Sunday, October 10, 2021

Midday

(considering Arkady Plastov's 
painting, "Midday," 1961, Russian
Museum, St. Petersburg)

This view will never tell me
what's between the woman and man--
love? Siblings? Friends? It makes me
feel heat lean into their backs

as they lean over that dark wood trough.
Only summer light infuses weeds and
grass this way, gives  them  a furnace
glow. A swooning heat of dreams.

She'd love to bathe, pats her head with
water with her right hand, cups some
in her left. He wants to drink. In
weeds the motorcycle's lean and red,

a bulbous lamp. I say this is a work-
break and think of midday respite
from work in the Sierra. If I stood
with them, I'd used both hands

to cool my face, my neck. I see 
bugs in that grass, youth in those
backs. After the snarl of that bike
fades, I'll slip into the painting,

watch trough-surface tremble,
settle, feel the waterlogged wood,
hear the hiss of grass, feel
sorrow, look for shade. 


hans ostrom 2021

Tuesday, October 5, 2021

Fires in the Pacific West

Blue wood smoke from wildfires
100 miles away choked the copse.

A morose old traveler sat down 
in it beside a pond. He thought At

least the pond's still here. As was
his fear for everything. An

hallucinated frog lifted its head
from the smoke-scummed water

level, said Nothing you will ever
write, say, do, or think will change

this world, okay? The old man
had always loved amphibians,

the great adapters. He asked Should
I stop caring, then?  But the frog

had absented its green mirage, 
and so: alone, talking in the woods.

Even if you try to be loud, your
voice sounds less than the tiny

ratchet-grind of one grasshopper
leaping. Yes, no more caring today.

Only walking. To home. If it's still
there. If not, more walking. 


hans ostrom 2021

Sunday, October 3, 2021

Talking at Night

Maybe you're high, maybe not.
Either way, you're half of 
a conversation that grows
in the night. A seed of chit-
chat roars into a jungle 
of topics, blather, laughter,
and--for this neighborhood,
anyway--deep questions.

You wonder, at the end of 
night, what these are for,
these night talks. Nothing's
bought or sold, no politics
of the moment, name-dropping,
weather, or work. Nor set stories,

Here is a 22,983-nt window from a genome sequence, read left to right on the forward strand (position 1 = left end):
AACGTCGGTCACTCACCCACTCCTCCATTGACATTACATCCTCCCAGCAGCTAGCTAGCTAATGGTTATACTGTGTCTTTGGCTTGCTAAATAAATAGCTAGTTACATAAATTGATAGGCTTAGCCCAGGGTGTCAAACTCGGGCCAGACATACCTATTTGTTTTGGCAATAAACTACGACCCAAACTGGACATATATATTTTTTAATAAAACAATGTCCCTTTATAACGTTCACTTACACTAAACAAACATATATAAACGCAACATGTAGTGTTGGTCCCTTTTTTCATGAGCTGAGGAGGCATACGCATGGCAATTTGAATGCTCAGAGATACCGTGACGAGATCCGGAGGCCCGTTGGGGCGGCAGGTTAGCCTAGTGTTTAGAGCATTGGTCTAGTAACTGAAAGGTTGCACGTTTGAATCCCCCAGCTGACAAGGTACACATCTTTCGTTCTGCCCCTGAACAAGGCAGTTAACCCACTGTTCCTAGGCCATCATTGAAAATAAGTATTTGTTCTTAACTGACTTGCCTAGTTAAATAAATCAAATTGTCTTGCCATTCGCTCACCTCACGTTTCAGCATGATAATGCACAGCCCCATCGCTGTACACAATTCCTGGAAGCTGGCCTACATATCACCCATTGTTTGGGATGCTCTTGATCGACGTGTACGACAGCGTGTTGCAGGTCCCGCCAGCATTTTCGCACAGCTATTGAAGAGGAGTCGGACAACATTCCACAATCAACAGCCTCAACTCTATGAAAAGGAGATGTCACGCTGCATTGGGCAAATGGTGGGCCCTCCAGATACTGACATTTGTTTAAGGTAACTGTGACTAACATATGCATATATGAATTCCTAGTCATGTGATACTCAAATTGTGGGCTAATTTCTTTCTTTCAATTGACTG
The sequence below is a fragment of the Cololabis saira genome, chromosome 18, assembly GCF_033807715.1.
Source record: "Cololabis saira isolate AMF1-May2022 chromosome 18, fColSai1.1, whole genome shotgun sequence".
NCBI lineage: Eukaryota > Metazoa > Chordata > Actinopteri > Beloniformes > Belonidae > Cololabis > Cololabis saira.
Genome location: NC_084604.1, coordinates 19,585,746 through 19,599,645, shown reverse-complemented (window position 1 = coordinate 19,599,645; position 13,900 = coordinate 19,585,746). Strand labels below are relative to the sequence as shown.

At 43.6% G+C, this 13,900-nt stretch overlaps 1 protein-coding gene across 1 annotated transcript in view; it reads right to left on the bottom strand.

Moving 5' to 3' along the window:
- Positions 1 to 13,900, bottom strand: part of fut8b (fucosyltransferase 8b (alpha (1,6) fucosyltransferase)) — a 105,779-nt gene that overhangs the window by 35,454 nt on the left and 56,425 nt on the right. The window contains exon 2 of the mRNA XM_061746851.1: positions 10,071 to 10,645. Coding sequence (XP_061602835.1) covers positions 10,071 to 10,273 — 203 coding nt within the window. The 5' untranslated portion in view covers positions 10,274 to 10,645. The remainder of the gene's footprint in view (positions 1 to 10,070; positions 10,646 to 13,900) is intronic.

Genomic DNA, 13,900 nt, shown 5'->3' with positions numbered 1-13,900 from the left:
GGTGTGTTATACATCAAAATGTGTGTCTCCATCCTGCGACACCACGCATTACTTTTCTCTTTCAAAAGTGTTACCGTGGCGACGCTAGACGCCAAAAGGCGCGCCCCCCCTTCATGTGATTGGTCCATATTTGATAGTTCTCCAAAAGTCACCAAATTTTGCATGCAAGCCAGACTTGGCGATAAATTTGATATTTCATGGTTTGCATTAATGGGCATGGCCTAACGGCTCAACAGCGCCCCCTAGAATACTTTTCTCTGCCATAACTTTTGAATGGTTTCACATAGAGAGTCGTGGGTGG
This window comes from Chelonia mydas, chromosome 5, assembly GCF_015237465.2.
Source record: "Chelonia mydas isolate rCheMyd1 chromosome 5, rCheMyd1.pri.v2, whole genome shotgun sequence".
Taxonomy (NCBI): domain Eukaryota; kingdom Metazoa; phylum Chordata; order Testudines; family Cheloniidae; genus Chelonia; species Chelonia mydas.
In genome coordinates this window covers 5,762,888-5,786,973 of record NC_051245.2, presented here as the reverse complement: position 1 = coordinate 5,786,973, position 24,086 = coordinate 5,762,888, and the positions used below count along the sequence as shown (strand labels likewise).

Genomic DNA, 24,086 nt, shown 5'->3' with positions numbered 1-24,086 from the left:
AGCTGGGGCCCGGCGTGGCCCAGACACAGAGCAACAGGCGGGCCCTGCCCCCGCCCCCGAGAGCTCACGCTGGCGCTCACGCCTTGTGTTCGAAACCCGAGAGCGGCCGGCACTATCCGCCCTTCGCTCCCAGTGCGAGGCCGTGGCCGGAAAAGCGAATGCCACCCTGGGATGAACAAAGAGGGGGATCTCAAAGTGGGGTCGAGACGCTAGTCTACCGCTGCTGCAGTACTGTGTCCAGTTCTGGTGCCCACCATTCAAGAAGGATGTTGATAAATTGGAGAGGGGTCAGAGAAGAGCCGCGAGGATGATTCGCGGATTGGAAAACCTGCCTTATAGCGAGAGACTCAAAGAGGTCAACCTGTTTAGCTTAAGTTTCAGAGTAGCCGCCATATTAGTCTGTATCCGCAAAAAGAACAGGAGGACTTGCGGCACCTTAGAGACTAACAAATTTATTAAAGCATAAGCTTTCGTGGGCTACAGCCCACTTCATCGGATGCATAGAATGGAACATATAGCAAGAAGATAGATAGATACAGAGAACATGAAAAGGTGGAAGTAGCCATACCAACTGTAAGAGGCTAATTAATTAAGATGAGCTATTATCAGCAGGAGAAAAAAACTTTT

thank god. Just talk--

rare these days, these days
when words get nailed to 
walls, kidnapped, suffocated
by intent ignorance, shot dead. 
Just talk, easy as a summer tide.



hans ostrom 2021

Breathing in Blue Lunar Light

He had intended 
to seize the day.
Then night came.
Day slipped away.
He was relieved. 

Night seized him. 
Hot winds and nausea. 
He didn't believe what
he knew or know
what he believed.

Waking, midnight, he
saw blue lunar light
that mellowed air,
turned worries  slight.
He breathed. And breathed. 


hans ostrom 2021


Monday, September 20, 2021

Wright Park

In Tacoma the old man
crossing Wright Park
will not use a path
and ignores the statue

of Schiller, a German
poet who never visited
Tacoma--his loss. I can't

find a verb to say what 
the old man does as he 
goes up the slope
to the conservatory. It is

his own peculiar old
white-haired way of walking,
wearing a blue windbreaker
on a hot afternoon. Perfect

verbs and muscular 
buttocks belong to the young.
A woman in orange shoes
floats past him. Her profile

is regal. Now someone full
of Jesus moves through the park
preaching to purple-eyed drunks.
Acorns drop like hail pellets.
Three-year-old roll down a
slope, bedazzled, giggling.

The old man smile at this,
arrives at the conservatory,
cough and spits. 


hans ostrom 2021

Friday, September 3, 2021

Fear Tonight

Tomorrow I'll be ready
to attack the tasks at hand,
jaw set, mind sure.
Tonight I will be frightened.

Tomorrow I would gladly
board a submarine, float
under darkness, sounding depths,
negotiating canyons.

Tonight under a single lamp,
all the hands of fear flutter